Bacteria are tiny, single-celled organisms which can perform all seven life processes, despite their minuscule size. These vital processes include: movement, respiration, sensitivity, growth, respiration, excretion and nutrition.
Bacterium contain cytoplasm within their cellular membranes, just like animal cells, yet they are also enclosed by cell walls, similar to plant cells. Bacteria are unique because unlike plants or animals, these cells lack a true nucleus. Their genetic information is contained within an irregularly shaped nucleoid, which floats freely within the cytoplasm.
Bacteria is usually known for causing sickness, although not all bacteria is actually harmful. One example of healthy bacteria is those present in the digestive system. Gut bacteria help to break down foods and prevent illness such as diabetes, obesity, and certain forms of cancer. Bacteria are an important part of every ecosystem, even in harsh Arctic environments.
Although all bacteria are small, lack a nucleus, and belong to the kingdom Monera, they are classified into two groups that differ in just about every way. These two groups are the Archaea (Archaeobacteria) and the Eubacteria (true bacteria).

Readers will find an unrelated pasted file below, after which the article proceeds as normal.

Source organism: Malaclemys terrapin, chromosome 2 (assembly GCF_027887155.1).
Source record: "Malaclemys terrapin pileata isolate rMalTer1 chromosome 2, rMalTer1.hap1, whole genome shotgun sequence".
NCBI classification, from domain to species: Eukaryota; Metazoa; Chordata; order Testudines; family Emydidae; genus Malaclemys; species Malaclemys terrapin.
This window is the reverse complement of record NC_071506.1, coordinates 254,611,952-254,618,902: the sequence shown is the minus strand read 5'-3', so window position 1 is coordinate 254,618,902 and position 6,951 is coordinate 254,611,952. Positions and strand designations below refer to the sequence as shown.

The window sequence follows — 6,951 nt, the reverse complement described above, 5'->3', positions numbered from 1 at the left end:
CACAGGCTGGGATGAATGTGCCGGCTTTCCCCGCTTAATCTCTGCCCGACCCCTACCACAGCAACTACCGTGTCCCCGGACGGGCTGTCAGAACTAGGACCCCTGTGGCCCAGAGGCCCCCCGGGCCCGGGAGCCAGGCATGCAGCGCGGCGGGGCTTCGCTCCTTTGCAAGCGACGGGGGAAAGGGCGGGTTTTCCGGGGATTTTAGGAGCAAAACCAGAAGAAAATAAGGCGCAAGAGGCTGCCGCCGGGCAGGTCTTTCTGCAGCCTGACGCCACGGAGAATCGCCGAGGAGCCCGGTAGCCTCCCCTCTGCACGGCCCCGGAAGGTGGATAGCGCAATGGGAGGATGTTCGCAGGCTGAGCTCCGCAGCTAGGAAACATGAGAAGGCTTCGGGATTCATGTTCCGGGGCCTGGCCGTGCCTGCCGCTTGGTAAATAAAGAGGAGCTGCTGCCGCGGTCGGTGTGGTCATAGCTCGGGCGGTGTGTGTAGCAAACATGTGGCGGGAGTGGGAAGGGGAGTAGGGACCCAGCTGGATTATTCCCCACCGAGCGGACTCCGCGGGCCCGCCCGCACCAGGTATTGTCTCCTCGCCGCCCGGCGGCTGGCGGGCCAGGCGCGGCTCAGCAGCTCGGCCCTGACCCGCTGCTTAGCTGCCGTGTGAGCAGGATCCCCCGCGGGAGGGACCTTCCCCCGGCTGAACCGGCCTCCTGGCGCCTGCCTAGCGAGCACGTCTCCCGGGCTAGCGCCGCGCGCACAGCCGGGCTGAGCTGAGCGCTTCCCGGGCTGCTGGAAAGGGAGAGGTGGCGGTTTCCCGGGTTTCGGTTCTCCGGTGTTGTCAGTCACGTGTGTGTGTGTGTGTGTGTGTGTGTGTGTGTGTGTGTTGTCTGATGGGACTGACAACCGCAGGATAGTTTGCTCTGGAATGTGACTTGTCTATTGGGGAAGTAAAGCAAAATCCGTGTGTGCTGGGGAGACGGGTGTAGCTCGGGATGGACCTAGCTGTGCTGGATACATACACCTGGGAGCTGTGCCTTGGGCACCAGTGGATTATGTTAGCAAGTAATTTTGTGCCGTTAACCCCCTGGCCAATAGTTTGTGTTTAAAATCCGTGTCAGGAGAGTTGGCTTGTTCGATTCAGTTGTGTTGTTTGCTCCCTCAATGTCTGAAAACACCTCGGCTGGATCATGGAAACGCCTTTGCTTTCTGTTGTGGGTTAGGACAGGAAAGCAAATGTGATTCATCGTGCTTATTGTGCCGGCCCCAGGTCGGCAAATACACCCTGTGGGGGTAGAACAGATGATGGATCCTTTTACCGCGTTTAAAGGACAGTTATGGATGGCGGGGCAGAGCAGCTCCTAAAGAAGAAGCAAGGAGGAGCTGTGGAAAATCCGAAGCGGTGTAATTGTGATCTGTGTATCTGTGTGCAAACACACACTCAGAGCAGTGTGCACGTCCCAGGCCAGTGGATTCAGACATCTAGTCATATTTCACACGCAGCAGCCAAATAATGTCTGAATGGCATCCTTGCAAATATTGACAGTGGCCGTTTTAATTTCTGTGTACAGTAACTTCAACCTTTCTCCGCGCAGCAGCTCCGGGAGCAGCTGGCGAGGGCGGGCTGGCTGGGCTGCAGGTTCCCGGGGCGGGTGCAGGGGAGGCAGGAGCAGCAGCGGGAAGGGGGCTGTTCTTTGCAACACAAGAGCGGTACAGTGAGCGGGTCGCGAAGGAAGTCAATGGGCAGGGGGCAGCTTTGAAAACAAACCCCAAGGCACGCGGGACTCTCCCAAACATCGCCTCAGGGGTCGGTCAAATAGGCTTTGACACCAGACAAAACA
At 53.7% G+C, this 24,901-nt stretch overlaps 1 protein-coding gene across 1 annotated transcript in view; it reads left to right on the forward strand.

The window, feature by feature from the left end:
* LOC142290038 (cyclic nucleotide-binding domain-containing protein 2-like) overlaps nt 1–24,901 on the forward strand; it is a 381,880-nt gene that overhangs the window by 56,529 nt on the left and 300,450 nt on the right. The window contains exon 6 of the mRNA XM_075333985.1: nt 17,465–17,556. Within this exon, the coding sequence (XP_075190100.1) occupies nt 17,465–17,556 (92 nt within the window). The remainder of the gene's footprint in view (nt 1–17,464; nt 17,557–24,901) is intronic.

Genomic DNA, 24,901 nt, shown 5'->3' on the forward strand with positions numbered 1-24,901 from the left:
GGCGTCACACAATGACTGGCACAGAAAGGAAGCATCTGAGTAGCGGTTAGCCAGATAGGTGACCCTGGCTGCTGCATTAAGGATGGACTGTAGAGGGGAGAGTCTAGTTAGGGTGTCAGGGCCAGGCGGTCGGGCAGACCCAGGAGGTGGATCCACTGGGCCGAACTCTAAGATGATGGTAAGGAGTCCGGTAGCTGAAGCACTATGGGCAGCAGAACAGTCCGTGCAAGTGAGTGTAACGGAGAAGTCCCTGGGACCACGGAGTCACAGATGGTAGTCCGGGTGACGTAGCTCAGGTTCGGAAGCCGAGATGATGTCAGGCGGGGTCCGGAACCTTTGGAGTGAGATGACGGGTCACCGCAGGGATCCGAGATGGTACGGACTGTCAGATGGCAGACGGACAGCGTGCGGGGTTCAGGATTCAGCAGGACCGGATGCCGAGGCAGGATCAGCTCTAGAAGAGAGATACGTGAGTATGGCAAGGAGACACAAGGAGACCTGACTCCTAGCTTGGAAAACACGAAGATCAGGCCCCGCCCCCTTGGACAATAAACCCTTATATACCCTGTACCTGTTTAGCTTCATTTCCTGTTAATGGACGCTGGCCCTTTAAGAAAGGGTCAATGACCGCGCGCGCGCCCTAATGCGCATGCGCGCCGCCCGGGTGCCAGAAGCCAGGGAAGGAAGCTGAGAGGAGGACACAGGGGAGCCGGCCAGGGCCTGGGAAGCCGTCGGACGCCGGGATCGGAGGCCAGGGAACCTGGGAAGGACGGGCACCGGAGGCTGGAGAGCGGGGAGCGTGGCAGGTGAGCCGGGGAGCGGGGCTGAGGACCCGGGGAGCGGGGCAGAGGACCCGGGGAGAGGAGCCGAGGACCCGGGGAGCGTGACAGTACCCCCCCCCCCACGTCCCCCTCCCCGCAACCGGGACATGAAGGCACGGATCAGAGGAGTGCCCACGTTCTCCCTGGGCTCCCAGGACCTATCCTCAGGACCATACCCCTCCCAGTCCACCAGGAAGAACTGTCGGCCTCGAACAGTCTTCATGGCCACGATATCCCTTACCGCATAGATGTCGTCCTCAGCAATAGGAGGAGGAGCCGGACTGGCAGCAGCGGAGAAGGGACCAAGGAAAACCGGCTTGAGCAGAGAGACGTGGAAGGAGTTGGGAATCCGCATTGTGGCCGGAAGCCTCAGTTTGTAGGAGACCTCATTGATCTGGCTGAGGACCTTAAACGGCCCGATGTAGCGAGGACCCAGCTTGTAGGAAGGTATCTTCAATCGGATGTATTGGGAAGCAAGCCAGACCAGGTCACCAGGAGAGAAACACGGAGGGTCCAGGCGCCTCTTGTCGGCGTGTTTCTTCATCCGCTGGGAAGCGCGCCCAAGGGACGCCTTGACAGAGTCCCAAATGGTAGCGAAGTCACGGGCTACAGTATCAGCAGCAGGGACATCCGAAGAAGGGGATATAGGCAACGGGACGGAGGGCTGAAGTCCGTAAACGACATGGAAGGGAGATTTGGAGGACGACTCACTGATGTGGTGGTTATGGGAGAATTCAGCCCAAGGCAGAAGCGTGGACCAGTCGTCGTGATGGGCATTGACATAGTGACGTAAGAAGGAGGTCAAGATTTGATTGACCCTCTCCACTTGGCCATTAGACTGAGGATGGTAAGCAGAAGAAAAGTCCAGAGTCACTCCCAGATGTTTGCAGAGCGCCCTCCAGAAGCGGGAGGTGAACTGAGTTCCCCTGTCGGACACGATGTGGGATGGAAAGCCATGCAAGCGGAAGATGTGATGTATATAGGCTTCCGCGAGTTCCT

To learn the biological differences between these two groups, please browse below.
Although species of Archaea resemble Eubacteria under the microscope, they are very distinctive, both biochemically and genetically. This group includes inhabitants of extreme environments such as thermal vents in the ocean floor and areas of high salinity, acidity, and alkalinity. They are also found in the digestive tracts of marine life, as well as in the anoxic layer of mud at the bottom of the ocean. Recent findings suggest that Archaea also live in favourable environments, such as the upper water column in both temperate and frigid oceans. Their ability to withstand extreme environments makes the Archaeobacteria a prime candidate to inhabit the harsh conditions of Canada's Arctic.
Eubacteria are simple unicellular organisms. Although they are among the smallest organisms, ranging from 0.3 to 2.0 microns in diameter, they have colonized every area of the planet. Some live in animal intestines, where they aid in digestive processes and vitamin production, while others live on skin. In soil and water, Eubacteria play important roles in the cycling of carbon, nitrogen, sulphur, and other elements. Many Eubacteria are important decomposers of dead organic material and animal waste, but other groups are capable of photosynthesis. Unfortunately, some Eubacteria also cause disease, infection, and produce toxins.
To explore the different types of Eubacteria, please browse below.
- Blue-Green Algae (Cyanobacteria)
- Gram-Negative Rods and Cocci
- Gram-Positive Cocci
- Gram-Positive Rods
- Photosynthetic Eubacteria
- "What are Bacteria?". BBC Bitesize. Retrieved 9 July 2019.